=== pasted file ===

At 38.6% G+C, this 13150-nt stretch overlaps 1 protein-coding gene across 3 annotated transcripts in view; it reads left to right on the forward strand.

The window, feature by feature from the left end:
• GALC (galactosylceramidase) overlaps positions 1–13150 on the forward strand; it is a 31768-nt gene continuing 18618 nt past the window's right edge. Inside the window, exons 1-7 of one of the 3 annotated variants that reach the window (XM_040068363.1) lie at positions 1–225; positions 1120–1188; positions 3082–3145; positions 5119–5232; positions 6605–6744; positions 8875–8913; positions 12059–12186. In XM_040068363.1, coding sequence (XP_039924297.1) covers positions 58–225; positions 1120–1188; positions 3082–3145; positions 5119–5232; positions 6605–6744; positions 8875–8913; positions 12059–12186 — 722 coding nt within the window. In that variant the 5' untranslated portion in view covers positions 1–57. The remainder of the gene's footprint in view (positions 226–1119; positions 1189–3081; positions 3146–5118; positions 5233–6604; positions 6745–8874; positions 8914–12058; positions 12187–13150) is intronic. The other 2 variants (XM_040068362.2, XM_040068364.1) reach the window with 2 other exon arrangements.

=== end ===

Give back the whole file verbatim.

At 38.6% G+C, this 13150-nt stretch overlaps 1 protein-coding gene across 3 annotated transcripts in view; it reads left to right on the forward strand.

The window, feature by feature from the left end:
• GALC (galactosylceramidase) overlaps positions 1–13150 on the forward strand; it is a 31768-nt gene continuing 18618 nt past the window's right edge. Inside the window, exons 1-7 of one of the 3 annotated variants that reach the window (XM_040068363.1) lie at positions 1–225; positions 1120–1188; positions 3082–3145; positions 5119–5232; positions 6605–6744; positions 8875–8913; positions 12059–12186. In XM_040068363.1, coding sequence (XP_039924297.1) covers positions 58–225; positions 1120–1188; positions 3082–3145; positions 5119–5232; positions 6605–6744; positions 8875–8913; positions 12059–12186 — 722 coding nt within the window. In that variant the 5' untranslated portion in view covers positions 1–57. The remainder of the gene's footprint in view (positions 226–1119; positions 1189–3081; positions 3146–5118; positions 5233–6604; positions 6745–8874; positions 8914–12058; positions 12187–13150) is intronic. The other 2 variants (XM_040068362.2, XM_040068364.1) reach the window with 2 other exon arrangements.